Beware of your ego in development and gameplay.

Why So Many Indie Games Fail To Launch

When I was 21, I had just entered the indie game market. I was a hothead, I admit it, and because of that, I lost a great opportunity. I introduce to you my first game: Precipice, which never officiated a launch date. Why? Because of my ego, and that is what we are here to talk about.

Don't let your ego get in the way! Courtesy of Better Humans.
Don’t let your ego get in the way! Courtesy of Better Humans.

Precipice was ahead of itself—that I can admit. It took far too many genres and crammed them into one radically self-reliant game, of which began production late 2010. I was out on a whim, really, when I posted around for a co-producer. Loe and behold, I would meet a man I cannot even name due to Non-Disclosure reasons.

Let’s call him “Mark.”

Mark’s Idea

Mark’s idea was to simplify the poly count; to create a much smaller game for the sake of development as, at the time, it was very easy to get people to work for free – but that does not mean that high-quality production was in our hands. I tried to listen to him, as he was a former EA Games producer and “Mark” had done this before; I had not. So, I eventually formed a twenty-man team, began working on my masterpiece…

…only to find that greed would overtake my thought process. Soon, the lack of detail to the game – based on Mark’s input – wasn’t “clicking” with me, and I let him go. I would then shuffle onward for another two years trying to create this game of mine, only to find that, in the end, Mark was right on-point. The engine could not handle the amount of detail I had envisioned, and I had no – idea – what – I – was – doing.

And that is what our discussion today represents: why do so many great games lose out on their opportunity?

Indie games! Courtesy of BlogJob.
Indie games! Courtesy of BlogJob.

The Beginning

We have all witnessed the Kickstarter campaign that just doesn’t make it past that end goal; it gets ahead of itself; we back it, and it falls apart when things “get too real.” And that seems to be what makes us, or perhaps even breaks us: ego and pride to enhance a specific vision we have for our games gets in the way of reality.

Textbook insanity, as I call it.

Here at DVS Gaming, we had a recent discussion about a game that fell apart for similar reasons: the vision was not upheld and before long, the Kickstarter campaign fell apart, and now we cannot even play what looked like one heck of a game. It was pride that got in the way, and I am here to tell you indie developers that you must listen to those who know a bit more than you…even if it means losing out on your vision.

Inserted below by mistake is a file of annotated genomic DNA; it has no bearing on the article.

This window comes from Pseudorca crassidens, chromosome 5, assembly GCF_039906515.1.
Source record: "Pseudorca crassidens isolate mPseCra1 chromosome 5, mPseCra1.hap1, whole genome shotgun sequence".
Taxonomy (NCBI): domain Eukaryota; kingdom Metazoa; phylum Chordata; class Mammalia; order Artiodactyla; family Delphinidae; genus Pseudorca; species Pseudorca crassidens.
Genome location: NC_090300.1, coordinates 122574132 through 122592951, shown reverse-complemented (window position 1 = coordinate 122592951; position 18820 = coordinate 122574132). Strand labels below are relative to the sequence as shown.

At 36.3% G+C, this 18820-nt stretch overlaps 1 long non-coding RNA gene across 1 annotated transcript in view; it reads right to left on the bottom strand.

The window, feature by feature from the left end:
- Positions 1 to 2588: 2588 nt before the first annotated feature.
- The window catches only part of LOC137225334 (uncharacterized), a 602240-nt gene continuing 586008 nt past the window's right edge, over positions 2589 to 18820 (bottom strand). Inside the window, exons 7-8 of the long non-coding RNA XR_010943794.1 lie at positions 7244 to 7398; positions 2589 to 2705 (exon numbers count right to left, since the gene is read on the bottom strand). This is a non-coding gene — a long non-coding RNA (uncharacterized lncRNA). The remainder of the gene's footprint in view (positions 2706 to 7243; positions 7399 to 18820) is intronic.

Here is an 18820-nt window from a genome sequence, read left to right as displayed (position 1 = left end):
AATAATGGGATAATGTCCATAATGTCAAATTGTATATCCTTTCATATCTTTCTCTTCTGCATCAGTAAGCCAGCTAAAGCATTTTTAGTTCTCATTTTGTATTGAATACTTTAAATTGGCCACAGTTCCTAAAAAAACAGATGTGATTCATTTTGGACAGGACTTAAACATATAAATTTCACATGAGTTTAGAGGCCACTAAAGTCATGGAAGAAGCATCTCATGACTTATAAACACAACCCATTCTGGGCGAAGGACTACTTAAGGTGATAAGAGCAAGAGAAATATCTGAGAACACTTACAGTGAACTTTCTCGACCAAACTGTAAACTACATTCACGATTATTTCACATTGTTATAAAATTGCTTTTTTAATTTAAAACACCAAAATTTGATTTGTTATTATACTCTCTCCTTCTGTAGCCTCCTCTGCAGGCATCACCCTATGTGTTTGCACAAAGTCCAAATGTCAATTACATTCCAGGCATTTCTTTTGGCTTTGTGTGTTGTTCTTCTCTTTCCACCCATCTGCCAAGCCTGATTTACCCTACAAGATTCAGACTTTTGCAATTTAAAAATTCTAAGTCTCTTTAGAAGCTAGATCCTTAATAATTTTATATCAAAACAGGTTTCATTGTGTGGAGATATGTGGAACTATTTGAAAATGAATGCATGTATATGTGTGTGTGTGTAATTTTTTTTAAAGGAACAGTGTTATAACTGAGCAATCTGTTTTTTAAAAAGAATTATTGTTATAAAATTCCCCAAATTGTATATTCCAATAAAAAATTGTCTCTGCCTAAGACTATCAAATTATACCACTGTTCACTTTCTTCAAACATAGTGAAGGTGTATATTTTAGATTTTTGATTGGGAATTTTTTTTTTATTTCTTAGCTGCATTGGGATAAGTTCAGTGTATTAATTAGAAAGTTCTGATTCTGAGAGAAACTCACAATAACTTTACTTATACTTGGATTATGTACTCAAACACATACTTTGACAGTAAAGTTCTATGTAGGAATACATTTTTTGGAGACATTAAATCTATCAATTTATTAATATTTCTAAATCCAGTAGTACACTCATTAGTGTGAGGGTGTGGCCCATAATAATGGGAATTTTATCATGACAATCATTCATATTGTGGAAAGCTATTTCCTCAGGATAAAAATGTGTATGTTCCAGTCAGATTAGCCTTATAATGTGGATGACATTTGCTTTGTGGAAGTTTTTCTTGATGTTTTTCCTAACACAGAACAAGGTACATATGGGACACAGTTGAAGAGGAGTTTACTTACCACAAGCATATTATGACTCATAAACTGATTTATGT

We All Need Help!

Though creating a game is an art form just like anything else, remember that a writer still needs a peer-reviewer; a painter still needs a canvas, and a video game developer still needs professional advice from those who have done great things already. Don’t make my mistake.

We have to realize that this is a very, very competitive industry. The indie market is taking over mainstream gaming, with tremendous support from clever, indie-related distribution outlets that did not exist when I began. These games took blood and sweat to make, but I guarantee you that many also took more than just a creative “edge” on the market.

Professionalism matters! Courtesy of The JZero Blog
Professionalism matters! Courtesy of The JZero Blog

They relied on an outside consultant, or a producer, or even someone who has done this before. Newbie indie developers (and I speak as one of them) tend to recede when the original idea they proposed is not plausible. We then act out irrationally, failing to listen to coveted advice that may have saved us from our own shadows.

Walk carefully in the world of indie games.

This goes not just for developers, but also for those who play them. Remember how much work went into making that game; remember how much professionalism this industry entails. It is not easy to create a video game, under any circumstance. Even Blizzard has trouble, and I do not even need a citation for that. It’s just an insinuation that can only be deemed as correct.

The “Destiny” Example

Look at “Destiny,” which was a $500 million dollar game. That’s over two times the cost it took to make the movie: “Titanic.” Why did it cost that much? For starters, we can assume they had to do more than just create a game; they had to sit around a boardroom, coming up with plausible solutions to ideas that they still have yet to fix. But, in the end, thanks to professional input from Call of Duty and Halo producers and directors, they succeeded at launching one heck of a game.

Destiny cost $500 million to produce. Courtesy of Game Debate.
Destiny cost $500 million to produce. Courtesy of Game Debate.

Think about the amount of work that goes into a game before judging it, and to those who are in development: remember that your vision may have to be tampered with, and that is okay. In the end, all that matters is that it launches, and people get to enjoy even 1/10th of your original vision.

Try Again!

If not, try again! Learn to take input; learn to perform more alpha tests; understand the professional side of things, too, such as split testing and proper marketing. Don’t just create a game.

Give it a launch date, as well!

Read more about how crowdfunding helps indie developers!